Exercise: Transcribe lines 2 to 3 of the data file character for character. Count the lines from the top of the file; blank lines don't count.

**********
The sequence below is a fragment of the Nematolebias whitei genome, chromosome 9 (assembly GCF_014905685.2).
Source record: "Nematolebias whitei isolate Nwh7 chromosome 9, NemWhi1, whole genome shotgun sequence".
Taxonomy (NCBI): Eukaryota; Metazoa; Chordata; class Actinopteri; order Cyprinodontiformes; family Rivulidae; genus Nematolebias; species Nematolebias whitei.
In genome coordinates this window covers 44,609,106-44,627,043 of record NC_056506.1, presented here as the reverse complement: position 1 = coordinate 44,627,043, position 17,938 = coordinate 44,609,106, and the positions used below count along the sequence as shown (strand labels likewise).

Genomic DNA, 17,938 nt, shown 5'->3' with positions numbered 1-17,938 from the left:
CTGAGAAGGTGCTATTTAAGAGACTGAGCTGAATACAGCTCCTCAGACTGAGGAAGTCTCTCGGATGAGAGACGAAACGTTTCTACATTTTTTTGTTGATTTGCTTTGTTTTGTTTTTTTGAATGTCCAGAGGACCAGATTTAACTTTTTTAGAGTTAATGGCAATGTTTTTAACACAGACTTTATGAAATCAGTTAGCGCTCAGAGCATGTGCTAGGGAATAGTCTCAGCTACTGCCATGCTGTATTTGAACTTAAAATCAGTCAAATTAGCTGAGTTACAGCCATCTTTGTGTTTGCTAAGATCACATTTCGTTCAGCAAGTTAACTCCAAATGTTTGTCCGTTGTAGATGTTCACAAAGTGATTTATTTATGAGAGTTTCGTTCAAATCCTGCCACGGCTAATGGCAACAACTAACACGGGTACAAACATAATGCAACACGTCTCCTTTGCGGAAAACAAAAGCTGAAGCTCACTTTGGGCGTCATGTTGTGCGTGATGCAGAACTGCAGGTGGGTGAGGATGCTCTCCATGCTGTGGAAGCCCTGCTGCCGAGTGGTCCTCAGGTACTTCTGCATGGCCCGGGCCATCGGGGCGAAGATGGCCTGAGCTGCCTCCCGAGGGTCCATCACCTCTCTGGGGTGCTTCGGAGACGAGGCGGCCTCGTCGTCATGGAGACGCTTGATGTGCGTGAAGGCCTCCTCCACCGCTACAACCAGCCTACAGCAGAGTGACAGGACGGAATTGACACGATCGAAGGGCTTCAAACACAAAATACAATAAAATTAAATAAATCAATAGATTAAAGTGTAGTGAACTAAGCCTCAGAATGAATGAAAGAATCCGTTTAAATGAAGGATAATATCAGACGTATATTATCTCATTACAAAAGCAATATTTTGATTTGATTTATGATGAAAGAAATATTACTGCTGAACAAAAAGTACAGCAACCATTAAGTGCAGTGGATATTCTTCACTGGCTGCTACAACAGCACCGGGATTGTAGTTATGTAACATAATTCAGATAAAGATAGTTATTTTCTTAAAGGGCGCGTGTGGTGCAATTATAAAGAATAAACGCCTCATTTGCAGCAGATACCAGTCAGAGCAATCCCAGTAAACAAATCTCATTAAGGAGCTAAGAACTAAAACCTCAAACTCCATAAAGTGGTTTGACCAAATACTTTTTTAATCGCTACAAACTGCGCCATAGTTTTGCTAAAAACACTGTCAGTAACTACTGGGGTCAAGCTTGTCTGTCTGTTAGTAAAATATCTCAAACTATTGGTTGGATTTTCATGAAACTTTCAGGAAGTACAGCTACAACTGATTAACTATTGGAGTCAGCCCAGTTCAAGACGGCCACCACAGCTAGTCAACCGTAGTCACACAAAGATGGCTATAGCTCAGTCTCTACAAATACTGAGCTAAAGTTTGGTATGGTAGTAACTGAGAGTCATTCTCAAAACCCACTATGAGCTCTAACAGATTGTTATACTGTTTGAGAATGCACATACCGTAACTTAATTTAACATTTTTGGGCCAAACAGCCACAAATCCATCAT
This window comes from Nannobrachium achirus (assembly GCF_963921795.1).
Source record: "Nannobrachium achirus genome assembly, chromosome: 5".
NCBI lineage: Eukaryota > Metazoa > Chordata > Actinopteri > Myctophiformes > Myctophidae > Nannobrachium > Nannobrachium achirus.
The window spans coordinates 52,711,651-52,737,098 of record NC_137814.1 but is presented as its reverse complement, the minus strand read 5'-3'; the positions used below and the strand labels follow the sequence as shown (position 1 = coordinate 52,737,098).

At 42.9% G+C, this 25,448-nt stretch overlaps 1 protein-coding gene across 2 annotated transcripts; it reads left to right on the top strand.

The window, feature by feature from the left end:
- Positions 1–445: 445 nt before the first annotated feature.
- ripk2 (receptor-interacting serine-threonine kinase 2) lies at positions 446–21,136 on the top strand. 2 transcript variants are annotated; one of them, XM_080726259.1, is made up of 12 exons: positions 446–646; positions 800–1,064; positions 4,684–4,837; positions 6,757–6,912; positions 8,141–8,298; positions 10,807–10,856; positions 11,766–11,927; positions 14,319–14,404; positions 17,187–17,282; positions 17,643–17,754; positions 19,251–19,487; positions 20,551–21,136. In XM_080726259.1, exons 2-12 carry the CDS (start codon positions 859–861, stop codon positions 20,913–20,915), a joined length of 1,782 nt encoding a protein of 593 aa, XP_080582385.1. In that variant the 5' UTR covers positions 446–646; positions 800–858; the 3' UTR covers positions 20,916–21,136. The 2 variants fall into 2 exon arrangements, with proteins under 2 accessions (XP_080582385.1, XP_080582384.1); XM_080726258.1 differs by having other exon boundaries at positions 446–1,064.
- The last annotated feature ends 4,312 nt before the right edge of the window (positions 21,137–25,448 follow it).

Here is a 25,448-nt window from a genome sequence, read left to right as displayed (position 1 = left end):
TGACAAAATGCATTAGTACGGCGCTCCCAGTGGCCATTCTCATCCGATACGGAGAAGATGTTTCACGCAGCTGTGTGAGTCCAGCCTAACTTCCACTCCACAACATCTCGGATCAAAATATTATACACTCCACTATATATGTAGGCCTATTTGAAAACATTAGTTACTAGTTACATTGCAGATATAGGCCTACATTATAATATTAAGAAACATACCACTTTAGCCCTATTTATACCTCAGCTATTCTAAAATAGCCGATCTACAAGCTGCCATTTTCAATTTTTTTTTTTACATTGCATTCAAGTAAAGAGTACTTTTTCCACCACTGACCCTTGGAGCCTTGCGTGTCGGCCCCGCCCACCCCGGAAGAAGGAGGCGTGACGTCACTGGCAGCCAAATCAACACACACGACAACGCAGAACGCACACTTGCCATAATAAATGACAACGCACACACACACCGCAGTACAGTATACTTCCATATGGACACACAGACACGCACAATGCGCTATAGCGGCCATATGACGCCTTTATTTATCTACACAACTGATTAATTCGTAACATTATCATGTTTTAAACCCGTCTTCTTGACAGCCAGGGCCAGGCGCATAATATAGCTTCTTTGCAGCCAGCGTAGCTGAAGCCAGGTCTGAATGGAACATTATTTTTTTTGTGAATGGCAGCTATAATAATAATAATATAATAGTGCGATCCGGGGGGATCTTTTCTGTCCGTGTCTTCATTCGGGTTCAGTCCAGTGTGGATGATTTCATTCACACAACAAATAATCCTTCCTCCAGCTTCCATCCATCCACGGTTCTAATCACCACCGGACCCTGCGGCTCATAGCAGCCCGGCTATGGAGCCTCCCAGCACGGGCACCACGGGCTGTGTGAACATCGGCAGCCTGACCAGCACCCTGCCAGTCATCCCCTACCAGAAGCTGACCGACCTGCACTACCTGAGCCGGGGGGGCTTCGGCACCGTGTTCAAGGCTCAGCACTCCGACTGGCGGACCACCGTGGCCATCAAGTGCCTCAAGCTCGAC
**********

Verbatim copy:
Source record: "Nematolebias whitei isolate Nwh7 chromosome 9, NemWhi1, whole genome shotgun sequence".
Taxonomy (NCBI): Eukaryota; Metazoa; Chordata; class Actinopteri; order Cyprinodontiformes; family Rivulidae; genus Nematolebias; species Nematolebias whitei.